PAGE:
Summer Stories, But Not The One I Thought I’d Tell

I’ve been in Southern Oregon since June 30, sleeping in my tent on the queer land project I stayed at when I first accidentally moved to Oregon two years ago. It’s funny to me now that I had no idea I was coming to stay when I stepped foot in this state, or rather, when I first saw the Oregonian mountains and fields from my seat on the overnight train that took me and my backpack from Los Angeles to Klamath Falls.

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This is the very first photo I ever took of Oregon, June 2014

Tracking time is confusing and useless in some ways, but I try to do it anyway. Maybe it feels especially important to keep track when I’m on this land because We’moon, the feminist astrological datebook I worked for during the winter of 2014, is created here. You’d think working for a calendar and datebook company would solidify one’s understanding of time, but I find that it just creates more confusion. We start working on the next book about a year and a half in advance, so at the end of 2014 we were already brainstorming about 2016. Barb is sitting at the computer next to me in the office right now and she just said, “Huh, I work at a datebook company and apparently I thought November 31st is a date that exists.” So, you know. But I do like to know where the moon is at on any given day, and when planning a road trip or looking for a new job or doing, well, almost anything in our modern world, it’s useful to track time.

On the other hand, like I said, it’s totally fucking useless. Two years ago I saw Oregon for the first time. Two years ago I was about to sleep with Alley for the first time, and then a few months later we would start sort of dating, and then a few months after that I asked her to be my girlfriend “for real.” We were visiting New York and it was so fun to be in my old life with my new love and we woke up in Ali and Abby’s apartment because we were cat-sitting for them and we sat on their sofa in their living room on the Upper West Side, a neighborhood I almost never visited when I actually lived in New York, so it felt sort of new and exciting even though New York, for me, is old and familiar, and I think I just looked at Alley and said something like, “Will you please be my girlfriend already?!” And she probably rolled her eyes or laughed at me or smiled sweetly and said, “Yes.” It felt like she already was, you know, had been for a long time. But it felt really nice to say so, to be “official,” whatever that means. She waited until we were back in Portland and Mercury was out of retrograde to send me a relationship request on Facebook, so I think it was June when we became “Facebook official.”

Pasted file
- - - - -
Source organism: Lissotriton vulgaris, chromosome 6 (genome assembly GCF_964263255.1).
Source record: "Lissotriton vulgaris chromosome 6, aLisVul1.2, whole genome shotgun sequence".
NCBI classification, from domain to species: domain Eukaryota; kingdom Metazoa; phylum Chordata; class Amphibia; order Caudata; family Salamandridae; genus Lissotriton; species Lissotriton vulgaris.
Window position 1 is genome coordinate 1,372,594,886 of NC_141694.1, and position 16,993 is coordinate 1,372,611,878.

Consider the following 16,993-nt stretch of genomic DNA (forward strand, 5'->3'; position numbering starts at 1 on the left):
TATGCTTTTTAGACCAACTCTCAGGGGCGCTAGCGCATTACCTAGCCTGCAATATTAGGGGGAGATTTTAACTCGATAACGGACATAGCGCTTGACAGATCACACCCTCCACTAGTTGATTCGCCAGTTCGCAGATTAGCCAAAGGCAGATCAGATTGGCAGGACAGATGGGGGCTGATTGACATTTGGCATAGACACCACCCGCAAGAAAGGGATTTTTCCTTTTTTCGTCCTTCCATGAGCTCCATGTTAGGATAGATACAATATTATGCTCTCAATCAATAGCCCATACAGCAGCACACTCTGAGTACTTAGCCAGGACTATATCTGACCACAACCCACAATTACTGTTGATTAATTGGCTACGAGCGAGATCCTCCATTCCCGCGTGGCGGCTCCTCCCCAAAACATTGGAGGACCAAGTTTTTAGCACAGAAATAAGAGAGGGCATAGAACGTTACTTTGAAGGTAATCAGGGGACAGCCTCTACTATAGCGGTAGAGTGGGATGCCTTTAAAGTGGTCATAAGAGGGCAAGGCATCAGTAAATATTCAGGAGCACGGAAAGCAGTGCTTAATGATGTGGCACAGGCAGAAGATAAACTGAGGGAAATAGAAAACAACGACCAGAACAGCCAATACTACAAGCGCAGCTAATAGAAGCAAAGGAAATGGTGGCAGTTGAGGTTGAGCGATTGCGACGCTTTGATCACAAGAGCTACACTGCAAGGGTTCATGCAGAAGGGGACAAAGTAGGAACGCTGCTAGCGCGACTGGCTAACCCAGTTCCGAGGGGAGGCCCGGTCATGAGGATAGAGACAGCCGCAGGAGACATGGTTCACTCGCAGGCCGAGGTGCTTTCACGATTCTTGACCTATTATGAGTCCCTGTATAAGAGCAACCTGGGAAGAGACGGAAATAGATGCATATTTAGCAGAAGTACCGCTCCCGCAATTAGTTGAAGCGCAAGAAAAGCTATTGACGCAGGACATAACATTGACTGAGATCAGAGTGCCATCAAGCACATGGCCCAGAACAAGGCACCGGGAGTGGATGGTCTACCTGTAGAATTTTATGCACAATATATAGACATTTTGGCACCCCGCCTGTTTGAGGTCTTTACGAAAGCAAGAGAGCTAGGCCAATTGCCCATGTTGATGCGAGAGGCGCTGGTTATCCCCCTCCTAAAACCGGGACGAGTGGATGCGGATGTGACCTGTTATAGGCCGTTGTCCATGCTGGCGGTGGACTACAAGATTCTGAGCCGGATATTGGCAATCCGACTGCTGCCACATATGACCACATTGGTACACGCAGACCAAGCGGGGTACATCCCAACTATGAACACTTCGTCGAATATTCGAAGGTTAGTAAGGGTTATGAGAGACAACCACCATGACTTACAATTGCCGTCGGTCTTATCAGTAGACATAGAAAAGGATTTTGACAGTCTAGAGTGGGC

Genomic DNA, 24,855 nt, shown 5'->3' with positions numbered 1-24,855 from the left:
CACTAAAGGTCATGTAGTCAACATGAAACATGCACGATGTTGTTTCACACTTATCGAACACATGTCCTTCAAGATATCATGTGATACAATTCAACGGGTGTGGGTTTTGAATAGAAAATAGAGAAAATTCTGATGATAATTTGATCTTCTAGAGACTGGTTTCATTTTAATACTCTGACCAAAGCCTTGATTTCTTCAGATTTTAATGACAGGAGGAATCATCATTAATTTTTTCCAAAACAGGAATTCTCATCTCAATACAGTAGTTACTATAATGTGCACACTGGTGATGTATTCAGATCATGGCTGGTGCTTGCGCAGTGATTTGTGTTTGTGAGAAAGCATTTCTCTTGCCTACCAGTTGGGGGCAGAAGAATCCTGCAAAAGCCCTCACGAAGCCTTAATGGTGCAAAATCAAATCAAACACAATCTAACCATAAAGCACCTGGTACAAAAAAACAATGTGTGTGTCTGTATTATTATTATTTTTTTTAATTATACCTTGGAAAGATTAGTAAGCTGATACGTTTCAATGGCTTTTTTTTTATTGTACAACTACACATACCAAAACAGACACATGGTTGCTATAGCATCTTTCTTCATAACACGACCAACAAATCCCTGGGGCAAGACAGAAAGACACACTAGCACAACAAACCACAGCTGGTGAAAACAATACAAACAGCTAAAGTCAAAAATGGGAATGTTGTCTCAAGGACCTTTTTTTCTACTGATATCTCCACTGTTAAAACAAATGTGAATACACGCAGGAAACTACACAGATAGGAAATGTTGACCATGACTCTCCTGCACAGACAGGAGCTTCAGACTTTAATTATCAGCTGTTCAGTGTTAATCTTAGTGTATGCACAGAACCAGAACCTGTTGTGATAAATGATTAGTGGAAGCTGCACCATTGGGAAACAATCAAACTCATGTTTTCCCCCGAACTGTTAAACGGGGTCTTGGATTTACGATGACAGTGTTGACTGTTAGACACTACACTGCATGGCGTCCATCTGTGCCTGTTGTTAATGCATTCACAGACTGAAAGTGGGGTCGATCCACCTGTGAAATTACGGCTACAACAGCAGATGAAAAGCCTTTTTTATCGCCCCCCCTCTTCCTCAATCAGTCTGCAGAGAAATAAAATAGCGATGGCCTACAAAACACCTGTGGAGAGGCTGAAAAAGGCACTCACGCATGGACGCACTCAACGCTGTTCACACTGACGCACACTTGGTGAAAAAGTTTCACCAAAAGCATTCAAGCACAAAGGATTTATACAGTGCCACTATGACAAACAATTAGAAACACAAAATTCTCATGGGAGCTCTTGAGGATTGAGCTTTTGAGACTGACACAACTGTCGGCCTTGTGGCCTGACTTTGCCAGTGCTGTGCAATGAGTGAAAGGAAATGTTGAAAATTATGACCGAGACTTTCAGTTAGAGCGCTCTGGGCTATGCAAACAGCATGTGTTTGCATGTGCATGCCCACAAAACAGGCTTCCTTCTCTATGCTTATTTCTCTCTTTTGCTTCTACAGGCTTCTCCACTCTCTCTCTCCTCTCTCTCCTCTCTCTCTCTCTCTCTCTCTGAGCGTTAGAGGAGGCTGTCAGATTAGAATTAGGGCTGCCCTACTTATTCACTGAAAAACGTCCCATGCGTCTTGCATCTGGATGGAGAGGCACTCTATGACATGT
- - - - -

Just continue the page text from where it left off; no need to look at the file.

This is what I mean about time. When is my anniversary with my girlfriend? Is it when we first fucked, when I first heard her read a poem about me, when she first picked up the phone and told me, “I don’t usually pick up the phone and I’m technically still at work,” but when I asked if she wanted to hang up she said no? Is it September 2014, or October 2014, or May 2015, or…? I just love her. When I let myself close my eyes and picture her face, her smile, when I hear her teasing gentle voice in my head, it just feels like we’ve been here forever. “We’re going to be happy for the rest of our lives, so you better get used to it,” I once told her. I was joking but I also wasn’t. She wrote a poem about that sentence and surprised me with it at a reading later that week. I don’t remember what month that reading happened in and I don’t know where the moon was at on that night and I could look at my Google calendar archives and try to find all that information but it doesn’t really matter. You know?

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My love, July 2016

I am a different version of myself now than I was when I arrived in Oregon. It feels boring to always come back to this point but it also feels salient: I was broken when I first saw Oregon. I’ve always somehow escaped breakups relatively unscathed, but everything that happened in the months leading up to my arrival here fucked me up. It wasn’t the breakup that burned me so badly, it was everything that happened after and during and around and below, and suddenly my then-girlfriend was gone but who cared when my best friends were gone, my community was gone, my version of the truth was gone. It felt like I had lost everything. That was untrue. But it’s hard to track the truth against the days until it’s been two years and you can look back and see it all crystal clear, see everything that burned down and actually say thank you, I needed that.

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Fire Goddess, October 2014